Rob [23:23]: He compares like ‘buy now’ is 27% and ‘sign up’ is 23%. ‘Start your free trial’ is 8%, ‘try’ is 6%, ‘contact us’ is 4%. I don’t know what necessarily he’s calling out. I guess the conclusion here is that people are saying that you click this to buy now. It does feel weird with a SaaS app. I don’t think of buying a SaaS app as much as I think of either signing up for a free trial or signing up. Beyond that, if you think about it, you probably want to provide a benefit here instead of buy because buy makes it think, “All right, I’m going to take a bunch of money out of my pocket and give it to you.” [?] want to provide a benefit like grow my list faster or get started building my list, something to where the person is they know they’re signing up for SaaS and they know they’re signing up to get a benefit. If you have a benefit there, it’s probably going to convert better anyways.
Mike [24:09]: Looking through what he’s got listed out here; it seems to me he’s comparing the texts there as opposed to what they’re trying to get you to do because the other category has 32% listed in it. Things like more info or fill out the form and things like that. All these are designed in some way, shape or form to move you to a paying customer. I think his point here is ‘buy now’ is the most common. I don’t know if it really makes a difference. At least to me as a buyer, when I go to those pages, I don’t consciously differentiate between them. I don’t necessarily care. It comes down to what the statistics and the numbers tell you for your page, whether or not it works. I don’t notice myself making decisions based on whether this is ‘buy now’ or ‘free trial.’ I don’t necessarily statistically analyze every decision I’ve ever made on those pricing pages either.
Rob [24:56]: My guess would be a lot of these pages I would guess have never been split test. I know that seems kind of shocking. I guess they just haven’t run the numbers or haven’t thought to split test ‘buy now’ versus an actual benefit someone would get. My guess is that they would get a lift now. Would that lift make a difference to the business? I don’t know. Maybe that’s why they haven’t split tested. My guess is they haven’t had the time because they’re busy working on other stuff. That’s the thing we’re looking at. 250 pricing pages from successful SaaS companies doesn’t imply that these are the most optimized with the best SaaS pricing pages.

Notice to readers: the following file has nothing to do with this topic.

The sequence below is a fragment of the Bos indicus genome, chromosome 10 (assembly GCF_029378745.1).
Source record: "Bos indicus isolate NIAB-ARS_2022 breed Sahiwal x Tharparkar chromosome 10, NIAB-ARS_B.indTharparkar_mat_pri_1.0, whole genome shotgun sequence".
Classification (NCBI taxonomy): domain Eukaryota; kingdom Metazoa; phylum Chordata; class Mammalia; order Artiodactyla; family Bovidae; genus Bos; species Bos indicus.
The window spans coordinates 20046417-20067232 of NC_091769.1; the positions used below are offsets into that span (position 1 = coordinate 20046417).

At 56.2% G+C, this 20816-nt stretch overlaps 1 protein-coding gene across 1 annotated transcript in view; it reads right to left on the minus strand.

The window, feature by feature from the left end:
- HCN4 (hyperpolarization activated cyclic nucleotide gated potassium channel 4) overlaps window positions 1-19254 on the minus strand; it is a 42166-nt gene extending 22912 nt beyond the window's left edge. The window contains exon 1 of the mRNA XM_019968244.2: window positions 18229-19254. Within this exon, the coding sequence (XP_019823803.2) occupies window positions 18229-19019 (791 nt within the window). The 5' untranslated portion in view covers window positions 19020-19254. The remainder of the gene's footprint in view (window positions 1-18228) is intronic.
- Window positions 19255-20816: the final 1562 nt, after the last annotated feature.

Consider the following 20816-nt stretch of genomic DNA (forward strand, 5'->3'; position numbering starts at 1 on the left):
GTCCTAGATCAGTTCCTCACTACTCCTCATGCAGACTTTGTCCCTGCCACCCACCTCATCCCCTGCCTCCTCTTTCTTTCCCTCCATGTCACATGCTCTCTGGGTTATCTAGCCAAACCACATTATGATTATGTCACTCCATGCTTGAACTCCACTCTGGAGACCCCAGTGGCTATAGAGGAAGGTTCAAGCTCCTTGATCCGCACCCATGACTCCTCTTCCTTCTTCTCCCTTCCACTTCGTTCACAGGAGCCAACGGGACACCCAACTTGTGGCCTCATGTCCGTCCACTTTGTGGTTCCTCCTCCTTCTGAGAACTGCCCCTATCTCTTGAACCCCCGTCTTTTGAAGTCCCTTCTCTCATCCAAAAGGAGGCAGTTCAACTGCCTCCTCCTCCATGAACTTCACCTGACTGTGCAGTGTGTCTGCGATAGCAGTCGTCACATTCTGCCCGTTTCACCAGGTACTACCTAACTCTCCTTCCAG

Mike [25:24]: The other thing to consider there is that you have to have a significant enough volume to come in through those pages to begin with, in order to do effective split testing on those. If you just look at the numbers alone and let’s say that you’re getting 100 people a day clicking on something and if you can get a 10% lift on that page, then you’re getting an extra 10 people a day clicking on it, extrapolate that a little bit, that’s an extra 300 people a month. Let’s say 10% of them convert, you’re talking an extra 30 paying customers a month. But, if there are easier ways for you to get 30 customers a month, you’re probably going to spend the time and effort doing those things rather than testing over the course of three to six months to try and figure out what the best copy is on some of those buttons. It depends a lot on your volume as well.
Rob [26:13]: That’s true if you’re smaller. Of these 250 companies, I bet every one of them has the volume to run a test in a couple of days. We were talking Autodesk and UpWork. I’m even way down in the line. I’m at 134, I’m at EMC and Dell and other companies I haven’t heard of, CollabNet.
Mike [26:31]: I was couching that for our listeners.
Rob [26:33]: Got it. Not for these guys.
Mike [26:34]: Yes.
Rob [26:36]: Another one is that 63% of these companies offer a free trial. This comes back to these being large enterprise companies. I know that in the self-serve market that a free trial is how people get in and get going. Often times, if you’re selling something that is $30,000 a year as a SaaS because a lot of these do annual SaaS contracts. It’s 30 grand a year, 50 grand a year. It’s a huge decision you’re making, but it’s probably a pretty complex piece of software. As a software company, you don’t want someone clicking a button and just getting dumped into an account because without the proper demo, and the proper guidance, and the proper help, they’re going to be confused and they’re going to say, “Oh, this app is confusing. I don’t know what to do here.”